The date is July 8, 2017. Toronto Wolfpack are well on their way to promotion from League 1 after beating Gloucestershire All Golds 62-10, but this day is not about the Wolfpack’s star-studded line-up and yet another convincing victory. It is about 18-year-old Quinn Ngawati, who came off the bench during that aforementioned victory to become the first-ever Canadian-born player to play professional rugby league.
By standards that had been set elsewhere in rugby league, Ngawati’s felt like a watershed moment. It took London Broncos years to have a capital-born player in their side. Melbourne Storm needed 15 years to hand a first-grade debut to a Victorian-born player, Mahe Fonua. But here Toronto were, months into their existence, with a homegrown player in their match-day side.
However, there are several questions that critics of the Wolfpack – and there are plenty of those – have laboured since that day: where is the next Quinn Ngawati? Why aren’t Toronto ‘doing their bit’ for rugby league’s development by producing more Canadian players? The debate reared its head again this week, and it will likely continue to do so throughout the whole of Toronto’s first season in Super League.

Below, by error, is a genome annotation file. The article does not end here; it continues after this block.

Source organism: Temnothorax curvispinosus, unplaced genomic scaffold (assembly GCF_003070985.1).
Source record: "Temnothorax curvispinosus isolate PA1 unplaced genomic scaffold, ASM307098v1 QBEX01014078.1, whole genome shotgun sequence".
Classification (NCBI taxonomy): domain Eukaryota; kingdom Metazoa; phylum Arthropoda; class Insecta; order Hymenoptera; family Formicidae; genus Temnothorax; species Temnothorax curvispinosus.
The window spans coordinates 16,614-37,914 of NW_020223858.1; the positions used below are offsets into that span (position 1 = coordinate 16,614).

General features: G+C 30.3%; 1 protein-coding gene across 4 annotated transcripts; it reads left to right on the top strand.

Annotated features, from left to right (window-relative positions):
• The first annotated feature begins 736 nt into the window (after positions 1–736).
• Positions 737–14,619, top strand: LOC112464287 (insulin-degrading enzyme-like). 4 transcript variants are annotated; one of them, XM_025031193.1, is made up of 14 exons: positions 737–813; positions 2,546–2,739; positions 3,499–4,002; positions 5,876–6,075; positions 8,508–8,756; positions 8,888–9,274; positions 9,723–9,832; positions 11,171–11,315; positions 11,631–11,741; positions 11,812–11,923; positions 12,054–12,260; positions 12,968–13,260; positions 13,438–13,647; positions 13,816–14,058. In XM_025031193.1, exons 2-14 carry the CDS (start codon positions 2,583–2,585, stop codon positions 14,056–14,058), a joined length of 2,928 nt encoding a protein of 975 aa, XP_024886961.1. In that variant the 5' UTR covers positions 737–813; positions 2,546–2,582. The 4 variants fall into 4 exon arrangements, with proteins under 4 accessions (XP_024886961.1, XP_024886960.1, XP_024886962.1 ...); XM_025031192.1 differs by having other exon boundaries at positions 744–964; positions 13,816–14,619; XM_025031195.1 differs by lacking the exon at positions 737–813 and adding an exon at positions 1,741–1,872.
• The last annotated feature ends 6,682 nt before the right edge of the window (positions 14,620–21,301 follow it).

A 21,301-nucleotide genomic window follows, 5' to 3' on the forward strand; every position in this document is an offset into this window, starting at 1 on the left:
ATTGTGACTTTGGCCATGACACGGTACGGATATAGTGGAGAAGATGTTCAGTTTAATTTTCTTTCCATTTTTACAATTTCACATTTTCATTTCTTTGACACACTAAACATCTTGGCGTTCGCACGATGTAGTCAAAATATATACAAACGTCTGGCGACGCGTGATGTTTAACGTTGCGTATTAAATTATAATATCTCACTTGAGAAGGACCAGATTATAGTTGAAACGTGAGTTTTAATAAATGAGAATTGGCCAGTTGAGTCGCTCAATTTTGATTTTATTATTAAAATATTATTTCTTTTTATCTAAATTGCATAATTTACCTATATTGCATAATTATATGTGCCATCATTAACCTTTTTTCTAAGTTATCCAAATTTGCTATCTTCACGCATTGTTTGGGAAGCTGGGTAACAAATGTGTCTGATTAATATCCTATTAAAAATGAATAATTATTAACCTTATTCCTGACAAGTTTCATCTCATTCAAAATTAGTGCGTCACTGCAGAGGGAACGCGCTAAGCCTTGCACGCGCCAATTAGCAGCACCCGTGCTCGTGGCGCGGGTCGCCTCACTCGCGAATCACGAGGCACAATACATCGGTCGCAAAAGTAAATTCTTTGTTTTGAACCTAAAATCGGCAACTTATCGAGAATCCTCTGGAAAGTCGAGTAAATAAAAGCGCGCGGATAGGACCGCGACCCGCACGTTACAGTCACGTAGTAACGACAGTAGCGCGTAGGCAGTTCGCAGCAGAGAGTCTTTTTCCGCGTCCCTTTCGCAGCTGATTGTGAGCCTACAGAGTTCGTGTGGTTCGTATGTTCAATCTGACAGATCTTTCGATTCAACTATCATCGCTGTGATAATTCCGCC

There are no apologies made at Toronto for the fact they are operating with a top-down philosophy. Build it, and they will come. But for those who believe nothing is being done to try and get more Canadian children exposed to rugby league, you only have to spend a short period of time with Brian Noble, a man who has been with Toronto since day one.
“There is nobody who has tried to bring Canadian players into this club more than me,” explains Noble when he is asked to try and defend Toronto’s lack of home-grown talent. “People forget that in year one we trialled 70 Canadians, Americans from all over the world, Jamaicans.. we went on the road. We discovered that former NFL players were clearly athletic enough, but the skill set needed to get up to a level we were playing at then in League 1, let alone now in Super League, wasn’t quite there.”
Early on into their existence, Noble and Toronto had seen enough to know they needed to change their philosophies. Trying to convert players from other codes had its limitations – which have been magnified since promotion to Super League. No Canadian rugby union player is going to be ready for elite rugby league without development elsewhere: another issue for the Wolfpack.